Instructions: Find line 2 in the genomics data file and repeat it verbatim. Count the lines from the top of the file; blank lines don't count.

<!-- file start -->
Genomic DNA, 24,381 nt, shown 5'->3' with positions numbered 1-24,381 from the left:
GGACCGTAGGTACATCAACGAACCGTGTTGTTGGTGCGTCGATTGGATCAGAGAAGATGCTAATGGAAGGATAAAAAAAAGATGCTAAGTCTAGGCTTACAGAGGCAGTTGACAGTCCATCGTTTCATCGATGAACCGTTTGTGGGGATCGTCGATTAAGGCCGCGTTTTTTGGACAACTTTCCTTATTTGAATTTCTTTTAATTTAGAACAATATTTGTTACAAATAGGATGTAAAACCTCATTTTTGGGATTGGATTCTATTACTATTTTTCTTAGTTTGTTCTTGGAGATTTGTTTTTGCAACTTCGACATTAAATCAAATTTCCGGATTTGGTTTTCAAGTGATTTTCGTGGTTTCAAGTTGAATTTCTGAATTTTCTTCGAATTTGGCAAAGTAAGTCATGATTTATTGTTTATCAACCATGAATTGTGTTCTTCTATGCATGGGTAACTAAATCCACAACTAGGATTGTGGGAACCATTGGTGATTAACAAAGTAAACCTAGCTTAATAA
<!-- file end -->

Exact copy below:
GGACCGTAGGTACATCAACGAACCGTGTTGTTGGTGCGTCGATTGGATCAGAGAAGATGCTAATGGAAGGATAAAAAAAAGATGCTAAGTCTAGGCTTACAGAGGCAGTTGACAGTCCATCGTTTCATCGATGAACCGTTTGTGGGGATCGTCGATTAAGGCCGCGTTTTTTGGACAACTTTCCTTATTTGAATTTCTTTTAATTTAGAACAATATTTGTTACAAATAGGATGTAAAACCTCATTTTTGGGATTGGATTCTATTACTATTTTTCTTAGTTTGTTCTTGGAGATTTGTTTTTGCAACTTCGACATTAAATCAAATTTCCGGATTTGGTTTTCAAGTGATTTTCGTGGTTTCAAGTTGAATTTCTGAATTTTCTTCGAATTTGGCAAAGTAAGTCATGATTTATTGTTTATCAACCATGAATTGTGTTCTTCTATGCATGGGTAACTAAATCCACAACTAGGATTGTGGGAACCATTGGTGATTAACAAAGTAAACCTAGCTTAATAA